Tales of the Rampant Coyote

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The Thief and the Chalice (Frayed Knights Fiction) Part 1

Posted by Rampant Coyote on May 2, 2016

This is the first of a four-part short story of one of Dirk’s adventures shortly before he met Chloe and Arianna and formed the Frayed Knights. I really enjoyed combining my obsessions for both writing and game development on this. The rest of the story appear later this week. Let me know if you enjoyed the story!

Part 2 is now available.  As is Part 3. And the conclusion in Part 4.


The Thief and the Chalice, Part 1
by Jay Barnson

Getting arrested embarrassed Dirk more than anything else. Sure, spending the rest of his probably abbreviated life rotting and miserable in the baron’s dungeon was an unpleasant prospect. But his main concern, as the guardsmen dragged him from his inn room and took him into custody, was that he hadn’t yet made a name for himself. Nobody would mourn the loss of Dirk C. Kuldare, the greatest thief the world had ever known!

Or would have known, if he hadn’t been pinched while in possession of the Lady Gorsava’s formal necklace. Some might say that holding onto it as long as he had was a rookie mistake. But if some might have said that, Dirk might have politely corrected them. If gaining credibility was the goal, showing off the pilfered prize was of much more value than a few dozen gold coins from the local fence.

Not that any of that mattered anymore. After spending the rest of the night in a holding cell, Dirk was taken to the magistrate at dawn. The hooded judge read the charge against Dirk in a monotone: “Offense against the nobility and high theft, to wit: the theft of Lady Emile Gorsava’s necklace, appraised at a sum of at least fifty gold coins.” The judge turned his apathetic eyes to Dirk. “Have you anything to say in your defense?”

Dirk straightened his shoulders. “Your honor, fifty gold is absolutely incorrect. I could get half again as much as that from a fence in North Umberland. The necklace would get at least three times that on the open market.”

The judge glanced over to the three jurors at the side of the chamber, who nodded. He signed the document containing the charge. Without looking back at Dirk, he announced, “This court finds the accused guilty, and sentences him to the Baron’s own dungeons until the end of his days. Next!”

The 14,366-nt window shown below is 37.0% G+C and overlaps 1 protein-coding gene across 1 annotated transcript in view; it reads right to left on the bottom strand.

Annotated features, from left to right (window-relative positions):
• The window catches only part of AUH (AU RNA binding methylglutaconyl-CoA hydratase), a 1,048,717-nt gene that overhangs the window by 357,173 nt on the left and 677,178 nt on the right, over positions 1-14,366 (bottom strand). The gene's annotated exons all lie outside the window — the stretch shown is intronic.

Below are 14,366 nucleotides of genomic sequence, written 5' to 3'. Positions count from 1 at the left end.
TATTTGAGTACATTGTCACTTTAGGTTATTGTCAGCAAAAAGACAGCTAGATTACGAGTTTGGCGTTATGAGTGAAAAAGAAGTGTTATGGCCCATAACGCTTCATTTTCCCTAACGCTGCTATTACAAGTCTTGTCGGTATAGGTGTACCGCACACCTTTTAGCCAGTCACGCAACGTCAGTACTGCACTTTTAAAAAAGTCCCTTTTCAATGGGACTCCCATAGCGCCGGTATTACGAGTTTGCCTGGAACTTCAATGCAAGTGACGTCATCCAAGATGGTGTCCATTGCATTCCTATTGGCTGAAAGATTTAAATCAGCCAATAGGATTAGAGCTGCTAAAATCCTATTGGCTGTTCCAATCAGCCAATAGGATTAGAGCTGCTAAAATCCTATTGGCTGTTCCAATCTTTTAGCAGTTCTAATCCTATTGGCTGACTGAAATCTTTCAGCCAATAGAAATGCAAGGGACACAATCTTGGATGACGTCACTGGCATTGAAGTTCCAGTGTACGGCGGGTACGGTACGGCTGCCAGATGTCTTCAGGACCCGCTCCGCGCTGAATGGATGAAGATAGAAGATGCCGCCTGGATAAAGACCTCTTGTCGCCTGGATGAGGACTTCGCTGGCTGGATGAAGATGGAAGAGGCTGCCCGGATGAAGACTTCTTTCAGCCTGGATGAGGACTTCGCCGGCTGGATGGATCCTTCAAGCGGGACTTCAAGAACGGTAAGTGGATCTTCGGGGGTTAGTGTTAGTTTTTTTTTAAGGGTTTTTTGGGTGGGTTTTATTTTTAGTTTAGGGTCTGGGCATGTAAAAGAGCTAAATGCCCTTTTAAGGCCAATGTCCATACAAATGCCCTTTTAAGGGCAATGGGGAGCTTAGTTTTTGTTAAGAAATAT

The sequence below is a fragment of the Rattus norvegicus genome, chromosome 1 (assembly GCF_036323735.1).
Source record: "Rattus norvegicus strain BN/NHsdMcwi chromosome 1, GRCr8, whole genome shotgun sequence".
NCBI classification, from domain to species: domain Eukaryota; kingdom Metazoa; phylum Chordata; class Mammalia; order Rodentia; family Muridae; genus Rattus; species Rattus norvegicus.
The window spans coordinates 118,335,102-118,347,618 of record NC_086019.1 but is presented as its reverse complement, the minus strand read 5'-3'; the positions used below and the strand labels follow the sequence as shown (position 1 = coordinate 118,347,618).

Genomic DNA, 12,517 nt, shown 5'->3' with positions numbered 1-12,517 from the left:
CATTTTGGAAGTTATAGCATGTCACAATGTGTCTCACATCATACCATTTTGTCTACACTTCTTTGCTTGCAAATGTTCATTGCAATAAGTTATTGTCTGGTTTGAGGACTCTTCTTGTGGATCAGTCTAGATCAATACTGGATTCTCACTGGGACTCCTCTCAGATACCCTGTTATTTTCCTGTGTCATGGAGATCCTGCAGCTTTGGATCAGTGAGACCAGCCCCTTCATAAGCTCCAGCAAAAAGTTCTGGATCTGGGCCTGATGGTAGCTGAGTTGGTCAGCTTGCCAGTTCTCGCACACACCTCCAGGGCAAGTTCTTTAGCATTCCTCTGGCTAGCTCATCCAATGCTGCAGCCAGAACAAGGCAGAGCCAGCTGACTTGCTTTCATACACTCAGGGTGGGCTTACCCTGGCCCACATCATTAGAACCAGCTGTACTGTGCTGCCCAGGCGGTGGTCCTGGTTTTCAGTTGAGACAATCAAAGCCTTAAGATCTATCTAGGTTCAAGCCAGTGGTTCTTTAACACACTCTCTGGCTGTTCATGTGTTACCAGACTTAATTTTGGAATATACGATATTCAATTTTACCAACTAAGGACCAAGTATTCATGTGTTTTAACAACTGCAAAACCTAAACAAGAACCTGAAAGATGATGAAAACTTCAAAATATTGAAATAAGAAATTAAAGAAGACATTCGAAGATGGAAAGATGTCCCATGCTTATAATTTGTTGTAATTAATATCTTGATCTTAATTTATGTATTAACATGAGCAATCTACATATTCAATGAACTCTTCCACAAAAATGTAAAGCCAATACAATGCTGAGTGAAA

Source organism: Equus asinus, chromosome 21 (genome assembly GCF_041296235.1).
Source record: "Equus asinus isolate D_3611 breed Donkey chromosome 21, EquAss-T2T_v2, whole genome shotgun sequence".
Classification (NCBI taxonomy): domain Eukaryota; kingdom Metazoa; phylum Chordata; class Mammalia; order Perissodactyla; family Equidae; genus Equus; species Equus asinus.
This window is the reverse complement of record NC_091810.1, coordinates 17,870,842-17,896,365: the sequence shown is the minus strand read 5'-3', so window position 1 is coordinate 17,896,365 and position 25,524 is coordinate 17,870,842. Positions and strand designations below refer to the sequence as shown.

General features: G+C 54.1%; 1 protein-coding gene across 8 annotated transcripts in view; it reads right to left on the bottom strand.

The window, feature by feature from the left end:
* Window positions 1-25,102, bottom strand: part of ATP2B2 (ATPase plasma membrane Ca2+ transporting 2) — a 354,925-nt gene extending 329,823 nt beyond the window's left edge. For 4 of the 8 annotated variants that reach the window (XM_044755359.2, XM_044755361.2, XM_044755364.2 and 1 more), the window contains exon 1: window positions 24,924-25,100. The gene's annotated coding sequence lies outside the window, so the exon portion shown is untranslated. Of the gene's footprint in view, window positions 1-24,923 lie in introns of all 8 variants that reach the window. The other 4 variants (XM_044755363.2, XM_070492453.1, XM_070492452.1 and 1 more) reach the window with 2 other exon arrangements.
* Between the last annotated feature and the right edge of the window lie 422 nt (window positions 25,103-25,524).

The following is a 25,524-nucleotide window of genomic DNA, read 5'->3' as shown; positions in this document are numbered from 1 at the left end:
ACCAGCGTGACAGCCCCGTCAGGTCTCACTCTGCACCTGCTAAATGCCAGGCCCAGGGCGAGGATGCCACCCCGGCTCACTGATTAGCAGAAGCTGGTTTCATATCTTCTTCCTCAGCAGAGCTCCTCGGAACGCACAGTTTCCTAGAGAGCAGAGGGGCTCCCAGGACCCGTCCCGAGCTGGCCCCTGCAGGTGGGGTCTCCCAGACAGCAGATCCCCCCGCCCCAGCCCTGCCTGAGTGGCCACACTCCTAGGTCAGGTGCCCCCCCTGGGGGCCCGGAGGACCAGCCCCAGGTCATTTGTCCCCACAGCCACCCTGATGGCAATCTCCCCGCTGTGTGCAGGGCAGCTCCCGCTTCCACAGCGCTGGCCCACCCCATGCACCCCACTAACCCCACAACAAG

The guard laughed as he shackled Dirk to the wagon to be transported to the Baron’s dungeon. “What a stupid thing to say to the judge!” the guard said as he fastened the bolt, locking Dirk to the cart with his hands behind him.

“Why?” asked Dirk. “Was there anything I could have said that would have changed his verdict?”

“After they found you with the necklace? Not a chance.”

Dirk shrugged. “Then it didn’t matter what I said, did it? If I’m going to rot over the thing, I may as well make sure people knew that it was worth it.”

The guard shook his head. “You’ll take what you can with you to the dungeon, I suppose.”

As the guard moved to the front of the cart, Dirk felt at the lock chaining his hands to a mounted metal ring. The lock was heavy–which didn’t bode well–but not well-made. With his hands free and a proper set of tools, he could have picked it in seconds. Under the circumstances… he’d have a much more interesting story to tell once he escaped. He worked at both thumbnails until he held a sliver in each hand.

He paused while another guard arrived with a second prisoner, chaining him to the cart opposite Dirk. The two guards mounted the driver’s bench and with a snap of the horses’ reins set off through the city.

If the cart had any springs, they no longer worked. The cart bounced and jostled along every bone-shaking irregularity in the road. Dirk wasn’t certain if he was sitting on a bench or being spanked by it as he tried to use the crescent-shaped thumbnail slivers to pick his lock. The cart went over a larger bump, jostling the lock loudly against the chain, undoing his negligible progress.

The second guard looked over his shoulder at the noise. Dirk tried to look as glum as his fellow prisoner. Satisfied, the guard turned back, and Dirk resumed his work on the lock. To mask any further sounds from his efforts, Dirk started a conversation with the other prisoner. “I’m Dirk Kuldare. Who are you?”

The other man looked up, his face defeated. “Taigan. Not that it really matters.”

“Why wouldn’t it matter?”

“Who’s going to care? They’ve rounded up half the thieves in the city over the last year, and nobody has ever been freed from the baron’s dungeon. We’re as good as dead, and nobody will mourn us.”

Dirk maintained tension on the lock with one thumbnail sliver, requiring an awkward angle of his left thumb and forefinger to prevent the severed piece of thumbnail from bending. He manipulated the lock’s mechanisms with the sliver in his right hand. He felt the first pin stick in place. “Half the thieves? The dungeons must be overflowing!”